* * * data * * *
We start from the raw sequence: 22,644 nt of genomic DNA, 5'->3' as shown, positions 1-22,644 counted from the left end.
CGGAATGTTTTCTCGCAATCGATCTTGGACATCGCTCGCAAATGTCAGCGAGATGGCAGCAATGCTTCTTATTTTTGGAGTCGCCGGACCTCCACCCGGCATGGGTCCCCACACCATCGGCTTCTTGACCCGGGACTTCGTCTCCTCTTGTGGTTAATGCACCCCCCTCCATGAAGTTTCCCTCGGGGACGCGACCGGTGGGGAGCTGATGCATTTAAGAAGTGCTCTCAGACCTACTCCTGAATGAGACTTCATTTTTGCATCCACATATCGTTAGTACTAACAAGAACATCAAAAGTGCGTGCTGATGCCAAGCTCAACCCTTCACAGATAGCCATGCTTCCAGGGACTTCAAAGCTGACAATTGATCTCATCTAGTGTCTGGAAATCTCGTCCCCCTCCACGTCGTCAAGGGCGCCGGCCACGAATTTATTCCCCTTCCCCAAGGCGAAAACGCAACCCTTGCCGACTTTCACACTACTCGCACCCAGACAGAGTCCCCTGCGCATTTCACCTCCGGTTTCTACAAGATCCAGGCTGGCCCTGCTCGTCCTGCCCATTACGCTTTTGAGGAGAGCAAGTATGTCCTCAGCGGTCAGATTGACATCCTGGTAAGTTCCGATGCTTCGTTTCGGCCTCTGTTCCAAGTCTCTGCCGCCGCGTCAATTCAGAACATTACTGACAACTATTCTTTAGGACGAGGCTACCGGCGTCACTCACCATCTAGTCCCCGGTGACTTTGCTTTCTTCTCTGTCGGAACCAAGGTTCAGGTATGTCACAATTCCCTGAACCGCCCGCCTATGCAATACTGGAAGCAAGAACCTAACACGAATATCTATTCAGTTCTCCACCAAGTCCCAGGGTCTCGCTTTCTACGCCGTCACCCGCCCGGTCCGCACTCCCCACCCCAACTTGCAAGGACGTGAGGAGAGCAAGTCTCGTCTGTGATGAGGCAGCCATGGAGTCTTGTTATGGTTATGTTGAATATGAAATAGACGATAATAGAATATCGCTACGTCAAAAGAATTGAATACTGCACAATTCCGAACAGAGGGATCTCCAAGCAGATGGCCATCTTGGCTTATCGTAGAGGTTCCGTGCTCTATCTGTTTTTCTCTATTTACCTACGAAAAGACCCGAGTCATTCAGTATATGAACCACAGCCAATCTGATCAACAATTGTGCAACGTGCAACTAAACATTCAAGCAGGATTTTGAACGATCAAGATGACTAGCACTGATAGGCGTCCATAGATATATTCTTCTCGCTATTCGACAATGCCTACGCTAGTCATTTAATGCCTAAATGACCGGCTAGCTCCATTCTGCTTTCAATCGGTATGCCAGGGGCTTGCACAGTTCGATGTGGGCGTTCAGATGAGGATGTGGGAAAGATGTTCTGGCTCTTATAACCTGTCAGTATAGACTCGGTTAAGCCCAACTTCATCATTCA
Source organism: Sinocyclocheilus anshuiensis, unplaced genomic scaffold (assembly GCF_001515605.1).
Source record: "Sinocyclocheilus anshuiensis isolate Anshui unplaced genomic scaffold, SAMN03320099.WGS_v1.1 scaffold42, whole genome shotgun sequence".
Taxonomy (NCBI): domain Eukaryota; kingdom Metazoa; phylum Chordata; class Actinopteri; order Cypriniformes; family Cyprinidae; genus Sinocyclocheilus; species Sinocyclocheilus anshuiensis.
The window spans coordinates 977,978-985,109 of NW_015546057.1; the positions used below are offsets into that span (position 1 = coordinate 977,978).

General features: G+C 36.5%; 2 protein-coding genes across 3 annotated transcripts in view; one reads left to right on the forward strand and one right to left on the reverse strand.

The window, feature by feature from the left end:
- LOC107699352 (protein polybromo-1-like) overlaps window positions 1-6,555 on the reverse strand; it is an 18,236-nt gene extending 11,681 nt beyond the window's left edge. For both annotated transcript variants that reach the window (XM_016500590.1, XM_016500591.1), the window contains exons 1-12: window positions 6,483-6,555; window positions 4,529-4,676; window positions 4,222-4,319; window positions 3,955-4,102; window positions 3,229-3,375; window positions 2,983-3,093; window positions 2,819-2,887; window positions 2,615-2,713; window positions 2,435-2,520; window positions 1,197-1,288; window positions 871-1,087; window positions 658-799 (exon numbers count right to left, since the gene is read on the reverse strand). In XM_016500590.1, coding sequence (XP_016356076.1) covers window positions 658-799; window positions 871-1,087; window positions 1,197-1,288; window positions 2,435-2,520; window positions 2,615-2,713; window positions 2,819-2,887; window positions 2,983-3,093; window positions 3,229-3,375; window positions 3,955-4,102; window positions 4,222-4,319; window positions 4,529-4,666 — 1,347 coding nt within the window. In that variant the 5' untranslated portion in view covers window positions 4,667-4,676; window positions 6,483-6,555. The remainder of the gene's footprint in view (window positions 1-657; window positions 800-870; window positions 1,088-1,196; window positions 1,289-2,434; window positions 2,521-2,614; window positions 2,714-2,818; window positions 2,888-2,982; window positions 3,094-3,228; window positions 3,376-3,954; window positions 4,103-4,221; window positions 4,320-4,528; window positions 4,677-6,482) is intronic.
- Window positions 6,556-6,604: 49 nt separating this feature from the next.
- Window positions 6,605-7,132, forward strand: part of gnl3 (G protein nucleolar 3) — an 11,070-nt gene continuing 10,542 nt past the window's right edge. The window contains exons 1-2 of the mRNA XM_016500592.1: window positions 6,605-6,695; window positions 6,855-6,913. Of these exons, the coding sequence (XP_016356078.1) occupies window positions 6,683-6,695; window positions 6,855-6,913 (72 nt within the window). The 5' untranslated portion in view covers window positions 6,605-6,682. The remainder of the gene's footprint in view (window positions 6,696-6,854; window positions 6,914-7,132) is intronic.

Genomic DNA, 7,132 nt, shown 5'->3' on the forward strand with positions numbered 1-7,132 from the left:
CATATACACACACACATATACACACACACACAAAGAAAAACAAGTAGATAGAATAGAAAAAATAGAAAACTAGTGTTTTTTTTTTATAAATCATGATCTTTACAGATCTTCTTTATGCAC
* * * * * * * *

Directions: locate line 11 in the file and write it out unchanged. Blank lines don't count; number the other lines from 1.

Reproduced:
- Window positions 6,605-7,132, forward strand: part of gnl3 (G protein nucleolar 3) — an 11,070-nt gene continuing 10,542 nt past the window's right edge. The window contains exons 1-2 of the mRNA XM_016500592.1: window positions 6,605-6,695; window positions 6,855-6,913. Of these exons, the coding sequence (XP_016356078.1) occupies window positions 6,683-6,695; window positions 6,855-6,913 (72 nt within the window). The 5' untranslated portion in view covers window positions 6,605-6,682. The remainder of the gene's footprint in view (window positions 6,696-6,854; window positions 6,914-7,132) is intronic.